How to Solve Word Problems
The most difficult homework assignment for most math students is working
story/word problems. Solving word problems requires excellent reading
comprehension and translating skills.
Students often have difficulty substituting English terms for algebraic symbols
and equations. But once an equation is written, it is usually easily solved. To
help you solve word problems follow these 10 steps:
Step 1  Read the problem three times. Read the problem quickly the first time as
a scanning procedure. As you are reading the problem the second time, answer
these three questions:
 What is the problem asking me? (Usually at the end of the problem)
 What is the problem telling me that is useful? (Cross out unneeded
information).
 What is the problem implying? (Usually something you have been told to
remember). Read the problem a third time to check that you fully understand its
meaning.
Step 2  Draw a simple picture of the problem to make it more real to you (e.g.,
a circle with an arrow can represent travel in any form  by train, by boat, by
plane, by car, or by foot).
Step 3  Make a table of information and leave a blank space for information you
are not told.
Step 4  Use as few unknowns in your table as possible. If you
represent all the unknown information in terms of a single letter do so! When
using more than one unknown, use a letter that reminds you of that unknown. Then
write down what your unknown represents. This eliminates the problem of
assigning right answer to the wrong unknown. Remember, you have to create as
many separate equations as you have unknowns.
Step 5  Translate the English terms into an algebraic equation using the list
of terms in (Translating English Terms into Algebraic Symbols), and (Translating
English Words into Algebraic Expressions). Remember the English terms are
sometimes stated in a different order than the algebraic terms.
Step 6  Immediately retranslate the equation, as you now have it, back into
English. The translation will not sound like a normal English phrase, but the
meaning should be the same as the original problem. If the meaning is not the
same, the equation is incorrect and needs to be rewritten. Rewrite the equation
until it means the same as the English phrase.
Step 7  Review the equation to see fit is similar to equations from your
homework and if it makes sense. Some formulas dealing with specific word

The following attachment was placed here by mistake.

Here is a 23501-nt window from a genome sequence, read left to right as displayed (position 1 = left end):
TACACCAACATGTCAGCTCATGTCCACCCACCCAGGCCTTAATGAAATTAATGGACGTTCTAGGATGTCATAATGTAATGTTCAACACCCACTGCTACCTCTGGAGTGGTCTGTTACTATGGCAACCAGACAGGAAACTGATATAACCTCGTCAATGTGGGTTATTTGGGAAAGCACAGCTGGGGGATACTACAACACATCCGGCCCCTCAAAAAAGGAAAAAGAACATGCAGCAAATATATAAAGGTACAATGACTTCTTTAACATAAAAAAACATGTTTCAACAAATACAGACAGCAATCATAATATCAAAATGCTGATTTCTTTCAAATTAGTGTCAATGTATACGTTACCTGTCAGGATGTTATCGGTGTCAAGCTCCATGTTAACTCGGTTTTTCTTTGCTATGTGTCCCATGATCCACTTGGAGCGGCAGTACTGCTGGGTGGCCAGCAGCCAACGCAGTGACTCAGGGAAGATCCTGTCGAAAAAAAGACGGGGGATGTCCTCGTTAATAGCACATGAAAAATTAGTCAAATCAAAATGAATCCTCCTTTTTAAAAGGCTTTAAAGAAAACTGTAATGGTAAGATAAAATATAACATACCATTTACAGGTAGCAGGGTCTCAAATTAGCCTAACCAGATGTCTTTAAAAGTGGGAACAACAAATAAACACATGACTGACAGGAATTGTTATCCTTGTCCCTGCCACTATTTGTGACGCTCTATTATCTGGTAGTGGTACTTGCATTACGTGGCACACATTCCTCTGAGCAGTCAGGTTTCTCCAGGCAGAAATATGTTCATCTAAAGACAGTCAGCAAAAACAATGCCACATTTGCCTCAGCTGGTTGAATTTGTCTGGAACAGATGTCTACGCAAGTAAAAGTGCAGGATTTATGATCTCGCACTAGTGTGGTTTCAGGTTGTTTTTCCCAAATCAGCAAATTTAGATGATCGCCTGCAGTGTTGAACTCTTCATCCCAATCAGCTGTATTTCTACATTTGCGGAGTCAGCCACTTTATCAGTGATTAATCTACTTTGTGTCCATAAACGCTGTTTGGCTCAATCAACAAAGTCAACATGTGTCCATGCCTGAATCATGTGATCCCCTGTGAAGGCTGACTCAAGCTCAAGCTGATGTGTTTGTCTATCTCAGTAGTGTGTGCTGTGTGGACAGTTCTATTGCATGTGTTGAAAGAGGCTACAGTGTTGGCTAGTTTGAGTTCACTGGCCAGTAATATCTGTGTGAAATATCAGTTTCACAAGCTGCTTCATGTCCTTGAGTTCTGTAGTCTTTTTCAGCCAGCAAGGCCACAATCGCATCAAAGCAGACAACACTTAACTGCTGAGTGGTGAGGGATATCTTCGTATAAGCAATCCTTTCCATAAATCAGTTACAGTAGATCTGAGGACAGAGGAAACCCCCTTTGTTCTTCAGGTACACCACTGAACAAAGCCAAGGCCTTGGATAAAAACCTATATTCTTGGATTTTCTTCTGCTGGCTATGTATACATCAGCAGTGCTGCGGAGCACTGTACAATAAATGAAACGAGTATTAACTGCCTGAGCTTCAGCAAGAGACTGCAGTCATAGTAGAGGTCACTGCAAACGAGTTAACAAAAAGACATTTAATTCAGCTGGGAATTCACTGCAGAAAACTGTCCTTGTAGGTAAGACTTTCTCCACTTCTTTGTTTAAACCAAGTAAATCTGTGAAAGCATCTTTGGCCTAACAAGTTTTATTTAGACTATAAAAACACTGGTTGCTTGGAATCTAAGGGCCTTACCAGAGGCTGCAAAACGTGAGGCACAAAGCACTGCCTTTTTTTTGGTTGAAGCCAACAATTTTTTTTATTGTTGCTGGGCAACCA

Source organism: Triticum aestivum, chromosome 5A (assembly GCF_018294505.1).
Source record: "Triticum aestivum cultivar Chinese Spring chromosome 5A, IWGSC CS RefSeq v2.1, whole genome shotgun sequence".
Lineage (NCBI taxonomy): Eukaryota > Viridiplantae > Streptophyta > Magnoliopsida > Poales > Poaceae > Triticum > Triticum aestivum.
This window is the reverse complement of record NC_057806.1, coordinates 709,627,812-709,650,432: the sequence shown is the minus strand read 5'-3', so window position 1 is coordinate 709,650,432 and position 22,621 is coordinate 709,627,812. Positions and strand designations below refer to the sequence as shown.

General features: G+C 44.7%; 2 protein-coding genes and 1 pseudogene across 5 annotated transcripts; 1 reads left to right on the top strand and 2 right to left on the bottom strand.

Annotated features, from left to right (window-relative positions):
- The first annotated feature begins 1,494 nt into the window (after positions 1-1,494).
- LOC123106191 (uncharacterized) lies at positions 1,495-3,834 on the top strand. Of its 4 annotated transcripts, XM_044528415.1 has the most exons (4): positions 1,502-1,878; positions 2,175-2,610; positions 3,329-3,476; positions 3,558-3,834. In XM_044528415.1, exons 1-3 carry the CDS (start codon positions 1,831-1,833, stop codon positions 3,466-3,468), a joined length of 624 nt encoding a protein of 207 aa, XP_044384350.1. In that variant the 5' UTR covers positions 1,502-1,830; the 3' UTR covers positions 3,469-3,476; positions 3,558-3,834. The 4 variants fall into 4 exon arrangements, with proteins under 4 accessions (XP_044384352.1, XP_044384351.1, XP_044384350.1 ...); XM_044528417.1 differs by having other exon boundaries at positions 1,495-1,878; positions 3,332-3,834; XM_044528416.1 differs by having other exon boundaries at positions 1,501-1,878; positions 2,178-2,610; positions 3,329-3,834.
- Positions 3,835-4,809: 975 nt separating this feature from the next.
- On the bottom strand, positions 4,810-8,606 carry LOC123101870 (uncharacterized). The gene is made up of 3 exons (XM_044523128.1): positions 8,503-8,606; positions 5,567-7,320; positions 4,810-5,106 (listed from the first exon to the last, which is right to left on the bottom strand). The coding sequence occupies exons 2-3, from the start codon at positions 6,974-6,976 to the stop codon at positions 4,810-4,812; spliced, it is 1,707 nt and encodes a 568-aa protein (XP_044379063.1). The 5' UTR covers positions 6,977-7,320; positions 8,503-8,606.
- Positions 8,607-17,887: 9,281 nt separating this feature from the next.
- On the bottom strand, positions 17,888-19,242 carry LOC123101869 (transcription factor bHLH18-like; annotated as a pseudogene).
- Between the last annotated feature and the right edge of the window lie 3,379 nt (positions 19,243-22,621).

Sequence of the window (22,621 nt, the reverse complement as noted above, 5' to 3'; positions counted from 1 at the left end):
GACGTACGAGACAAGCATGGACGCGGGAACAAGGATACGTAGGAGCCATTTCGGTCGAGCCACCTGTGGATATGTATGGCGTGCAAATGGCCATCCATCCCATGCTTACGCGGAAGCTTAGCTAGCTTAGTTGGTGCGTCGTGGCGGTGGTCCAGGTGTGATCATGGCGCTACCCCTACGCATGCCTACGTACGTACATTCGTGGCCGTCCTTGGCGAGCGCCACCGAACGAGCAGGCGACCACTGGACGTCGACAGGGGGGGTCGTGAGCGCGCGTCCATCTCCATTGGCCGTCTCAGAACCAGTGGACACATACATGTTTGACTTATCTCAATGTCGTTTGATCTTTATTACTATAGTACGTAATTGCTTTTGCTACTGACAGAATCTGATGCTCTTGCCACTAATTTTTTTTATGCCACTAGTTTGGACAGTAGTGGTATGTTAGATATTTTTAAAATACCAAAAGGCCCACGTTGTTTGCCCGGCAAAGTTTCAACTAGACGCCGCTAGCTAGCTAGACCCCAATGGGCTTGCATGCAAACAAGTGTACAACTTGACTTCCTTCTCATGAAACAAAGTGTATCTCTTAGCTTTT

problems may need to be rewritten. Distance problems, for example, may need to
be written solving for each of the other variables in the formula. Distance =
Rate x Time; therefore, Time = Distance/Rate, and Rate = Distance/Time. Usually,
a distance problem will identify the specific variable to be solved.
Step 8  Solve the equation using the rules of algebra
Remember: Whatever is done to one side of the equation must be done to the other
side of the
equation. The unknown must end up on one side of the equation, by itself. If you
have more than one unknown, then use the substitution or elimination method to
solve the equations.
Step 9  Look at your answer to see if it makes common sense.
Example: If
tax was added to an item, it should cost more or if a discount was applied to an
item it should cost less. Is there more than one answer? Does your answer match
the original question? Does your answer, have; the correct units?
Step 10  Put your answer back into the original equation to see if it is correct
If one side of the equation equals the other side of the equation, then you have
the correct answer. If you do not have the correct answer, go back to Step 5.
Translating English Terms Into Algebraic Symbols
Sum 
+ 
Add 
+ 
In addition 
+ 
More than 
+ 
Increased 
+ 
In excess 
+ 
Greater 
+ 
Decreased by 
 
Less than 
 
Subtract 
 
Difference 
 
Diminished Reduce 
 
Remainder 
 
Times as much 
x 
Percent of 
x 
Product 
x 
Interest on 
x 
Per 
/ 
Divide 
/ 
Quotient 
/ 
Quantity 
( ) 
Is 
= 
Was 
= 
Equal 
= 
Will be 
= 
Results 
= 
Greater than 
> 
Greater than or equal to 
³ 
Less than 
< 
Less than or equal to 
£ 
Translating English Words Into Algebraic Expressions
Ten more than x 
x + 10 
A number added to 5 
5 + x 
A number increased by 13 
x + 13 
5 less than 10 
10  5 
A number decreased by 7 
x  7 
Difference between x and 3 
x  3 
Difference between 3 and x 
3  x 
Twice a number 
2x 
Ten percent of x 
0.10x 
Ten times x 
10x 
Quotient of x and 3 
x/3 
Quotient of 3 and x 
3/x 
Five is three more than a number 
5 = x + 3 
The product of 2 times a number
is 10 
2x = 10 
One half a number is 10 
x/2 = 10 
Five times the sum of x and 2 
5(x + 2) 
Seven is greater than x 
7 > x 
Five times the difference of a
number and 4 
5(x  4) 
Ten subtracted from 10 times a number is
that number plus 5 
10x  10 = x + 5 
The sum of 5x and 10 is equal to the product
of x and 15 
5x + 10 = 15x 
The sum of two consecutive
integers 
(x) + (x + 1) 
The sum of two consecutive even
integers 
(x) + (x + 2) 
The sum of two consecutive odd
integers 
(x) + (x + 2) 
Reference:
Paul D. Nolting, Ph.D., Winning at Math, 1997. 1989 by Academic Success
Press, Inc.
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